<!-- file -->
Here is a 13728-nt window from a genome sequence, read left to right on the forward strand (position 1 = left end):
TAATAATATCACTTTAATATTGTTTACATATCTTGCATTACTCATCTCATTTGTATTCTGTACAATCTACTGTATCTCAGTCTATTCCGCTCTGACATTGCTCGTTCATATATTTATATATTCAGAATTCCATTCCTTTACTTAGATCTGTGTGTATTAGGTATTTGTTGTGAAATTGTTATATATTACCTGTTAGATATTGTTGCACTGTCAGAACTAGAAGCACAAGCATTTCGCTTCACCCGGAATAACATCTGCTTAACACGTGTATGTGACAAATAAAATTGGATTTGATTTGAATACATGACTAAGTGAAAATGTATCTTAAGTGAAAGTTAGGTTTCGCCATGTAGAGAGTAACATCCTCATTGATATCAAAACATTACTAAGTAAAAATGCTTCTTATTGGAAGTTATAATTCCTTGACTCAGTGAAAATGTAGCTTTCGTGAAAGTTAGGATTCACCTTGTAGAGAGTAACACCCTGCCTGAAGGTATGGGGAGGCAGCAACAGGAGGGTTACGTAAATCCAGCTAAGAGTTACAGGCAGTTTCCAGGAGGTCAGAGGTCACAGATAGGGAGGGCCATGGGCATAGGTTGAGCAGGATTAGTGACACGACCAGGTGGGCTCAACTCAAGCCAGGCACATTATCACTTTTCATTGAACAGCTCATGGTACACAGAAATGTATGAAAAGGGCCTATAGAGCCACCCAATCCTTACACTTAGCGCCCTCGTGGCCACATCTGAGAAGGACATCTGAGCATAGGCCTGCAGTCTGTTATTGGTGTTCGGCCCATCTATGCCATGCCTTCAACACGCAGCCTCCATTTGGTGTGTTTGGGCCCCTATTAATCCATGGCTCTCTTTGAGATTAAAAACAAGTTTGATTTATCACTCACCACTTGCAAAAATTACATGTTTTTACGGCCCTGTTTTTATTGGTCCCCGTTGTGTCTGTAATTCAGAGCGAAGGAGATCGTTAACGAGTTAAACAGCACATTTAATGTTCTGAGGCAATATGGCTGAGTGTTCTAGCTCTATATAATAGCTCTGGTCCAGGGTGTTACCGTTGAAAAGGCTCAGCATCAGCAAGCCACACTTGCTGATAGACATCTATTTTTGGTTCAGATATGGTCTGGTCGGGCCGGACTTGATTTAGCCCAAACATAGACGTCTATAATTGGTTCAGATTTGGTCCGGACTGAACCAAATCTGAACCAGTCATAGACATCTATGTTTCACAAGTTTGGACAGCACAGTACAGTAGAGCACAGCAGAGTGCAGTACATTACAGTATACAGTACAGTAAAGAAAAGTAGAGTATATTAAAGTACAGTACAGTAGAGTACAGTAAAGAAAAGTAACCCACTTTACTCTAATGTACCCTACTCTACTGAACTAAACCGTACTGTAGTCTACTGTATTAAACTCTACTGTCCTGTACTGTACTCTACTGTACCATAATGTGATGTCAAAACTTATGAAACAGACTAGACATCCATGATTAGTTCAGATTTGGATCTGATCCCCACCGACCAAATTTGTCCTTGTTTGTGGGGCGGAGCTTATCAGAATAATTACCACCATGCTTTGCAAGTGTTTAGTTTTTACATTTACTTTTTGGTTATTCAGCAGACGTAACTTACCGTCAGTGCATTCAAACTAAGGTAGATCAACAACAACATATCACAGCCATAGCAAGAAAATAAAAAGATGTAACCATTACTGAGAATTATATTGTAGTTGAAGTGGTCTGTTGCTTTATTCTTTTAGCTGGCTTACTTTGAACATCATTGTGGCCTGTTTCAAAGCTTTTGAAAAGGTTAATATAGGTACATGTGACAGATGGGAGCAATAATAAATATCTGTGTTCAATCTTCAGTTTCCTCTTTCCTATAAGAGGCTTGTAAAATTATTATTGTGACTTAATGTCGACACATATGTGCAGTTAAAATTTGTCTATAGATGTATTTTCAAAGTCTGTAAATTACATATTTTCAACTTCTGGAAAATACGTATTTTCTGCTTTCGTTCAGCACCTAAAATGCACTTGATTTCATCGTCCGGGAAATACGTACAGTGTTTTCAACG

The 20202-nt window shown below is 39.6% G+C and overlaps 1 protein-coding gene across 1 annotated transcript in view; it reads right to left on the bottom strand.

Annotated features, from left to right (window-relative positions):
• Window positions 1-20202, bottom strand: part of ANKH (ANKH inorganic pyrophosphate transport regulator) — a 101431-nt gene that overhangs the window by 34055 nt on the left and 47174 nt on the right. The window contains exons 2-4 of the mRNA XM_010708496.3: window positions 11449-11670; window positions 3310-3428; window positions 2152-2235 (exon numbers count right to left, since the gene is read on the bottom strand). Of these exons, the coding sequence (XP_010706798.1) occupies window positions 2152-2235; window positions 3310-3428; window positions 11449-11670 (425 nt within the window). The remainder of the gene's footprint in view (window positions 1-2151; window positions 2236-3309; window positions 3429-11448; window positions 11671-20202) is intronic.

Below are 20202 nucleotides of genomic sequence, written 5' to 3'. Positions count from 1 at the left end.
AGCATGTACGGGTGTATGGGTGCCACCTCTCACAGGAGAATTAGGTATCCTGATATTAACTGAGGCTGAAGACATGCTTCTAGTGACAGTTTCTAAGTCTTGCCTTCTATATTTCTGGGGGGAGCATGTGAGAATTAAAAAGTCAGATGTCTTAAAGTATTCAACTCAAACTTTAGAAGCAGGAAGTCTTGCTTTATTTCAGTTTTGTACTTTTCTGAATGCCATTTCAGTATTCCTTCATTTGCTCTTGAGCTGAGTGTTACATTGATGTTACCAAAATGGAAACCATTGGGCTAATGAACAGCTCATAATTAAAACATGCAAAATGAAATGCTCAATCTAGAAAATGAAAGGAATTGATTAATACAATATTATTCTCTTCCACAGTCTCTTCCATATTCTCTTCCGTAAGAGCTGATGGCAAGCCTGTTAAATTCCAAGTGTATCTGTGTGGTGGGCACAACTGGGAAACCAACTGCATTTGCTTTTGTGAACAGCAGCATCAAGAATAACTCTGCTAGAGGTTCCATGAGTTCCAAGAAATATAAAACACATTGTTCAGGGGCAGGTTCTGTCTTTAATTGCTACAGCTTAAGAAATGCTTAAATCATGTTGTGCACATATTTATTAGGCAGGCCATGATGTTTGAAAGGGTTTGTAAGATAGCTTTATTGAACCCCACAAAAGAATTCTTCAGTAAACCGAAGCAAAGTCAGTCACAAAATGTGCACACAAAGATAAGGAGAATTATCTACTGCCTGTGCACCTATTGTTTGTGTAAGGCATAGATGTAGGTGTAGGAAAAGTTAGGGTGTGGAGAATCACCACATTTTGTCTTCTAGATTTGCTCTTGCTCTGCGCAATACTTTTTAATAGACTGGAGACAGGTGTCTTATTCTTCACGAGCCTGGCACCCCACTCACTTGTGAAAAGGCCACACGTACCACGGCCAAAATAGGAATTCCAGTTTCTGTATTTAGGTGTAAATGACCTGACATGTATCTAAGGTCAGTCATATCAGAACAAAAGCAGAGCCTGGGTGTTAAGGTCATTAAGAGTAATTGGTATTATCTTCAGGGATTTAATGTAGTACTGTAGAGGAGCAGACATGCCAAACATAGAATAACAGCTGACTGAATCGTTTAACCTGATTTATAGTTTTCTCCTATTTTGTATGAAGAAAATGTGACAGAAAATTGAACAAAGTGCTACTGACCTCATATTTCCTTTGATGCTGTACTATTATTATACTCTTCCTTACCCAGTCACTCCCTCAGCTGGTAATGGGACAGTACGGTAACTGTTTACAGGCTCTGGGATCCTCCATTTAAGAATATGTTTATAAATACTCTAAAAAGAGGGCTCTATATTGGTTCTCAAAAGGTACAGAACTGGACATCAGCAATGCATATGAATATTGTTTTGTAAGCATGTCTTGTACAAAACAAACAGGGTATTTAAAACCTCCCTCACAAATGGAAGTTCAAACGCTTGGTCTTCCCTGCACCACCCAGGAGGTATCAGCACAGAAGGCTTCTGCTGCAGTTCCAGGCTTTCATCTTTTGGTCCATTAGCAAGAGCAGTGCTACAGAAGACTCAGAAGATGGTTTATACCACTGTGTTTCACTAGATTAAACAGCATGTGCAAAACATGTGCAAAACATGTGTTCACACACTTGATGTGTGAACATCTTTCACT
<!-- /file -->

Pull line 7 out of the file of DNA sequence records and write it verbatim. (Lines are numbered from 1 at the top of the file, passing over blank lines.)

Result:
AGCATGTACGGGTGTATGGGTGCCACCTCTCACAGGAGAATTAGGTATCCTGATATTAACTGAGGCTGAAGACATGCTTCTAGTGACAGTTTCTAAGTCTTGCCTTCTATATTTCTGGGGGGAGCATGTGAGAATTAAAAAGTCAGATGTCTTAAAGTATTCAACTCAAACTTTAGAAGCAGGAAGTCTTGCTTTATTTCAGTTTTGTACTTTTCTGAATGCCATTTCAGTATTCCTTCATTTGCTCTTGAGCTGAGTGTTACATTGATGTTACCAAAATGGAAACCATTGGGCTAATGAACAGCTCATAATTAAAACATGCAAAATGAAATGCTCAATCTAGAAAATGAAAGGAATTGATTAATACAATATTATTCTCTTCCACAGTCTCTTCCATATTCTCTTCCGTAAGAGCTGATGGCAAGCCTGTTAAATTCCAAGTGTATCTGTGTGGTGGGCACAACTGGGAAACCAACTGCATTTGCTTTTGTGAACAGCAGCATCAAGAATAACTCTGCTAGAGGTTCCATGAGTTCCAAGAAATATAAAACACATTGTTCAGGGGCAGGTTCTGTCTTTAATTGCTACAGCTTAAGAAATGCTTAAATCATGTTGTGCACATATTTATTAGGCAGGCCATGATGTTTGAAAGGGTTTGTAAGATAGCTTTATTGAACCCCACAAAAGAATTCTTCAGTAAACCGAAGCAAAGTCAGTCACAAAATGTGCACACAAAGATAAGGAGAATTATCTACTGCCTGTGCACCTATTGTTTGTGTAAGGCATAGATGTAGGTGTAGGAAAAGTTAGGGTGTGGAGAATCACCACATTTTGTCTTCTAGATTTGCTCTTGCTCTGCGCAATACTTTTTAATAGACTGGAGACAGGTGTCTTATTCTTCACGAGCCTGGCACCCCACTCACTTGTGAAAAGGCCACACGTACCACGGCCAAAATAGGAATTCCAGTTTCTGTATTTAGGTGTAAATGACCTGACATGTATCTAAGGTCAGTCATATCAGAACAAAAGCAGAGCCTGGGTGTTAAGGTCATTAAGAGTAATTGGTATTATCTTCAGGGATTTAATGTAGTACTGTAGAGGAGCAGACATGCCAAACATAGAATAACAGCTGACTGAATCGTTTAACCTGATTTATAGTTTTCTCCTATTTTGTATGAAGAAAATGTGACAGAAAATTGAACAAAGTGCTACTGACCTCATATTTCCTTTGATGCTGTACTATTATTATACTCTTCCTTACCCAGTCACTCCCTCAGCTGGTAATGGGACAGTACGGTAACTGTTTACAGGCTCTGGGATCCTCCATTTAAGAATATGTTTATAAATACTCTAAAAAGAGGGCTCTATATTGGTTCTCAAAAGGTACAGAACTGGACATCAGCAATGCATATGAATATTGTTTTGTAAGCATGTCTTGTACAAAACAAACAGGGTATTTAAAACCTCCCTCACAAATGGAAGTTCAAACGCTTGGTCTTCCCTGCACCACCCAGGAGGTATCAGCACAGAAGGCTTCTGCTGCAGTTCCAGGCTTTCATCTTTTGGTCCATTAGCAAGAGCAGTGCTACAGAAGACTCAGAAGATGGTTTATACCACTGTGTTTCACTAGATTAAACAGCATGTGCAAAACATGTGCAAAACATGTGTTCACACACTTGATGTGTGAACATCTTTCACT